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Re: Concrete Slab moved? [Guffaw] [ In reply to ]
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Guffaw wrote:
Very likely heave. I suspect the contractor did a crappy job on drainage / sub-layer under concrete.
You will likely not get much action from the driveway contractor unless you had a proper written contract with warranty clauses, and even then you would likely need lawyers....
I would focus on preventing it from getting worse - this summer you may want to figure out water flow and if it makes sense to pit in some cut-off trench / french drain around the driveway to keep dry so there is no further heave.

We have good drainage generally and my driveway runs at a slight decline toward the street i.e. this is the highest slab.
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Re: Concrete Slab moved? [windywave] [ In reply to ]
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windywave wrote:
We have good drainage generally and my driveway runs at a slight decline toward the street i.e. this is the highest slab.


Its not quite that straight forward. You may have good topsoil drainage around your property but if the contractor dug down 3 ft. under the driveway footprint and then used some crappy aggregate (i.e. 'clayey') as a base it could be perching large amounts of the water that drains so nicely into your topsoil.

Come to think of it, there could be another answer...



We are the hollow men
We are the stuffed men
Leaning together
Headpiece filled with straw. Alas! 
Last edited by: Guffaw: Mar 20, 19 12:04
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Re: Concrete Slab moved? [Bumble Bee] [ In reply to ]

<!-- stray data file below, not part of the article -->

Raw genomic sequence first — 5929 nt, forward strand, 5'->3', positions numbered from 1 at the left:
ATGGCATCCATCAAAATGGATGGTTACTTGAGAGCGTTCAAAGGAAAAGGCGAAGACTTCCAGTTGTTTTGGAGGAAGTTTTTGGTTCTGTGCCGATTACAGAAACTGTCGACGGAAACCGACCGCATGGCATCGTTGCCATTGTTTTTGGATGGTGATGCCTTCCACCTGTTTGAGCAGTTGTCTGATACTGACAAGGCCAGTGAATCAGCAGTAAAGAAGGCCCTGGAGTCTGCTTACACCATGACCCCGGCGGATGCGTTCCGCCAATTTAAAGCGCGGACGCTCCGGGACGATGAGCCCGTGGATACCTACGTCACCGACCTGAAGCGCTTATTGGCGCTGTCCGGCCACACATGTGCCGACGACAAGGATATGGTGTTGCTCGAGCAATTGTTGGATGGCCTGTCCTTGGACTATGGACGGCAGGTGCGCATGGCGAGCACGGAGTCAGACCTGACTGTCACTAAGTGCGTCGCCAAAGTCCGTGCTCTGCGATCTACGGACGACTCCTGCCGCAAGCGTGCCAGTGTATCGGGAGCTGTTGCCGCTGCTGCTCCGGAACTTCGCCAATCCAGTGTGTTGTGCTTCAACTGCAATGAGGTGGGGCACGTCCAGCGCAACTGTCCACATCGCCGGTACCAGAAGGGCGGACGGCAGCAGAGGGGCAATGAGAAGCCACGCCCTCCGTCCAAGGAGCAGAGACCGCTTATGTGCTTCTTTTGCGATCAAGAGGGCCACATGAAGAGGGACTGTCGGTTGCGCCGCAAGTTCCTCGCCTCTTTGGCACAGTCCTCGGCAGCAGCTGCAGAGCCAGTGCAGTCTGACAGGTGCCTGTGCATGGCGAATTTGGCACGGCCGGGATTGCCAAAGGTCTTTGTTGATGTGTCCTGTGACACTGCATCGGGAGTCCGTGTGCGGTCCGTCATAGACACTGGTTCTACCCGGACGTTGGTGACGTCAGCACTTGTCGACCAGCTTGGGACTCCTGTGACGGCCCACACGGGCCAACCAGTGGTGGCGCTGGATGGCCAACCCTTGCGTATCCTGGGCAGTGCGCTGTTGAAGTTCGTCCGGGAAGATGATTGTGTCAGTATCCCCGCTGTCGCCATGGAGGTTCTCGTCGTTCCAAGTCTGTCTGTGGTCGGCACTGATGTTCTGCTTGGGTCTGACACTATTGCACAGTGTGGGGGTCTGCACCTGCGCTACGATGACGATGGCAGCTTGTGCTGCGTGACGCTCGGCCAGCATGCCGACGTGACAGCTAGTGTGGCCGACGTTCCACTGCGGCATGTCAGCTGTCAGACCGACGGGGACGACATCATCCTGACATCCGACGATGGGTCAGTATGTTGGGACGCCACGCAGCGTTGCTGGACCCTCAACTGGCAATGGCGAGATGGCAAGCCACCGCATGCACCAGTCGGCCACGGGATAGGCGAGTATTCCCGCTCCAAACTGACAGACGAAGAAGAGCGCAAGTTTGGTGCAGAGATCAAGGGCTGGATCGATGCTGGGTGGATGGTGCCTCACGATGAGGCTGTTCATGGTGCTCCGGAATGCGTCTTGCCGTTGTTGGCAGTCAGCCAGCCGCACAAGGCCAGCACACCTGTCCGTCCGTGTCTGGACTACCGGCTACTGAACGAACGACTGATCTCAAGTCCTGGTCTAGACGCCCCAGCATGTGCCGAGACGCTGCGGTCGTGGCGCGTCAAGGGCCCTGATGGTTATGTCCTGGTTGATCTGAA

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Bumble Bee wrote:
Guffaw is correct. I've been in commercial and highway construction. Residential guys (not all of them) take shortcuts and sub prep is one of those shortcuts.

Like using a measly 250lbs plate tamper, having poor drainage under the slab, and that flimsy re-mesh instead of proper re-bar?

Nah... Never happens...

Quote:
I'm in a house flipping group and there was discussion on replacing a failed driveway. There was consensus on listening to the couple year houseflipper over the 30 year construction guy.
After I posted about doing work right, not cheap, they went silent.

It's amazing how often I have these conversations with people.
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Re: Concrete Slab moved? [windywave] [ In reply to ]
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It settled back to a point where I can't tell a difference from the fall!
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Re: Concrete Slab moved? [windywave] [ In reply to ]
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Good for you, glad it worked out!

If you ever have to sell the house, just don't sell it at the end of winter.

---------------------------
''Sweeney - you can both crush your AG *and* cruise in dead last!! 😂 '' Murphy's Law
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Re: Concrete Slab moved? [Sweeney] [ In reply to ]
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Sweeney wrote:
Good for you, glad it worked out!

If you ever have to sell the house, just don't sell it at the end of winter.

I live in a 53-yr old house, due to temperature and the house shifting I have a door to the laundry room that only properly closes fully during 2-3 weeks in August. The rest of the time it rubs on the door frame...

We always joke that if we sell the house, it needs be in August!